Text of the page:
Using Skype to Prepare the Next Generation
Gifted students have always been independent thinkers. Their independent thinking and quick processing of information is not widely understood by educators, parents and their peers. Gifted students are drawn towards interacting with older students, adults and experts in any given field they have interest in. Skype allows for a gifted student to make connections and interact with experts. McCrae (2012) found students are exposed to environments and career paths they would never have had access to without Skype (pg. 18). Students are prepared for the world beyond graduation by exposing them to new ideas and places. The gifted student doesn’t have to worry about having too many interests. They are free to explore any area and talk to anyone around the world about their ideas.
Skype also prepares the gifted student for the future by granting them access to people they would have never have had the chance to meet. The student is able to create a network or friends, family and experts in who will connect them with other people they know. As the gifted student’s network increases their world grows smaller so they are exposed to new and exciting opportunities (Laureate Education).
Gifted students have the opportunity to explore their interests within the real world and still go to school. Robin (2009) found academic institutions around the world have traded classes with each other in order to provide academic content that is not available within their school (pg. 2). Some schools have operated virtually when weather does not permit students to attend classes in their building. An unhealthy child can still attend his or her classes via Skype. Some gifted students do better with virtual education than in a classroom. Utilizing Skype as an educational resource helps the gifted student to achieve academic success no matter the situation they are in.
Connecting With Their World
The world in which a gifted student lives is very different from normal society. Each gifted student is unique in his or her thought processes but they all tend to gravitate towards their intellectual peers. Technology has made it possible for anyone to connect with a gifted student. Siemens (2005) stated our brains are in a period of evolutionary change as it shapes the way we process information we receive and our thought process (pg.2). We are in a period of redefining how someone learns and process new information.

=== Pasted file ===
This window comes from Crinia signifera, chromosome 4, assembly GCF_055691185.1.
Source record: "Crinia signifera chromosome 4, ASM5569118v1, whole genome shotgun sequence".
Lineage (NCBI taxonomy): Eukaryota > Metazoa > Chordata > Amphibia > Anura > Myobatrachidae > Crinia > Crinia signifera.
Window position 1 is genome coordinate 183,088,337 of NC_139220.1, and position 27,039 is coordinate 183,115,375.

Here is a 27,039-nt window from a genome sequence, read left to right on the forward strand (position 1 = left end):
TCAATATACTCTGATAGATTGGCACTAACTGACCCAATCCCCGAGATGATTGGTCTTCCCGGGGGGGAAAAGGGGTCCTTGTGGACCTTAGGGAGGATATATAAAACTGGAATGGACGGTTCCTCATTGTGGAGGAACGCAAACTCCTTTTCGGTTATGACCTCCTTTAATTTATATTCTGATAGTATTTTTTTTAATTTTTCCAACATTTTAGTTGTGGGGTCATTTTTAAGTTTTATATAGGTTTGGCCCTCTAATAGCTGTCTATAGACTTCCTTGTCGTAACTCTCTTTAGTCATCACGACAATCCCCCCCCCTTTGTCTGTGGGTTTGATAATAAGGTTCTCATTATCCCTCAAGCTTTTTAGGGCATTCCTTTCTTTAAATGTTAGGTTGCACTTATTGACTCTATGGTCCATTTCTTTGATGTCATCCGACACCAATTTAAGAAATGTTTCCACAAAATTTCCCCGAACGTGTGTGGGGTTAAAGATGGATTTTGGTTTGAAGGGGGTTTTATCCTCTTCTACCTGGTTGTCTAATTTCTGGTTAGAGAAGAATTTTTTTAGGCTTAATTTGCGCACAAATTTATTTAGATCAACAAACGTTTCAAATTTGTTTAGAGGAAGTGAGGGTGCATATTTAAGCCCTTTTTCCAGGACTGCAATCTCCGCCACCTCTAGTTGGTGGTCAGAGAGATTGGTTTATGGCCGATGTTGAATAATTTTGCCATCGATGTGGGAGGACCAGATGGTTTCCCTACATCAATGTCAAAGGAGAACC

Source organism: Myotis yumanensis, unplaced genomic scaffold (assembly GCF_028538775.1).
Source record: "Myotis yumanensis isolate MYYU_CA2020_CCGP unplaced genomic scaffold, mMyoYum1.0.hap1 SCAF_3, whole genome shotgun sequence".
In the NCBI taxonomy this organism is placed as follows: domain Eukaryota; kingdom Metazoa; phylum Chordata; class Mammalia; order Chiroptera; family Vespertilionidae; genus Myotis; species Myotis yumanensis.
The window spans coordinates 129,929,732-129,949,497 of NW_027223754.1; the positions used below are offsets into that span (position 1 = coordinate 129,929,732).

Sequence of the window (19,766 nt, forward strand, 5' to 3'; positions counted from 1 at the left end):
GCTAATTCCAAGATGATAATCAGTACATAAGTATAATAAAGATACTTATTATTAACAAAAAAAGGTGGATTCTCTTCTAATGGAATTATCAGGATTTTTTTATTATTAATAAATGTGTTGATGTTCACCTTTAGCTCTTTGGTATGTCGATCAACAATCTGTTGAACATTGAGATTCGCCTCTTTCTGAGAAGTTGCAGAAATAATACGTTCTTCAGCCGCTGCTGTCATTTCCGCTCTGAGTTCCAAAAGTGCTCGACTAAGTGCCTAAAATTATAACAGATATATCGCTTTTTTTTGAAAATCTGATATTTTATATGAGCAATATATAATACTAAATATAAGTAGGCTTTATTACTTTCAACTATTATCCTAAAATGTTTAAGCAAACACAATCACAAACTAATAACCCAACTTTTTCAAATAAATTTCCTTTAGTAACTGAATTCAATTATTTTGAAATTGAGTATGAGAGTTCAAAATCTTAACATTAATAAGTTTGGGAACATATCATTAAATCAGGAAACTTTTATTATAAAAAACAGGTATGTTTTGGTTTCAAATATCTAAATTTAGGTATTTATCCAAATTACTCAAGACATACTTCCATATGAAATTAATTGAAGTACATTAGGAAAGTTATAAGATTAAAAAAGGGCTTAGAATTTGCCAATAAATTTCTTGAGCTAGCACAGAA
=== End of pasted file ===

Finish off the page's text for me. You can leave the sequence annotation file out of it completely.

Gifted students are bombarded with so much information that they need to develop the skill of discerning what is important and what is trivial. New information is always be acquired. Gifted students using Skype are able to develop the necessary skills to discern which information is more important and apply.
References
Davis, C., Edmunds, E., & Kelly-Bateman, V. (2008). Connectivism. In M. Orey (Ed.), Emerging perspectives on learning, teaching, and technology. Retrieved fromhttp://projects.coe.uga.edu/epltt/index.php?title=Connectivism
Jenkin, M. (2013). Gifted and talented education: using technology to engage students. The Guardian.Retrieved from http://www.theguardian.com/teacher-network/2013/feb/09/gifted-talented-students-education-technology
Laureate Education, Inc. (Executive Producer). (2012). Social learning. Baltimore, MD: Author.
McCrae, B. (2012). Skype Takes Students Where No School Bus Can Go. T H E Journal, 39 (5), 18
Robin, I. (2009). Schools Look to Skype for Sharing. Electronic Education Report, 16(6), 1-2

Monday, January 5, 2015

LTW: #SocialMedia and #GiftedEducation


Social Media and Gifted Education

Social networks are wonderful tools that educators of gifted students can and should employ within the classroom.


Gifted students of all ages often struggle in a traditional learning environment because they do not meet their unique needs. Gifted students need to be pushed academically in order to keep their academic progress. Bingham and Conner (2010) define community as a place where students are free to learn the information they seek (pg. 38). Gifted students often struggle with forming and maintaining friendships because they want a relationship with someone who understands their thinking patterns. This is the reason a gifted elementary student will often times seek out a friendship with their teacher or a high school student. Cross (2013) found gifted students become more engaged with material in online educational settings with the opportunity to comment such as blogs and  discussion boards because they not only allow the student to explore their specialized interest but they can interact with someone who intellectually is their equal (pg. 114)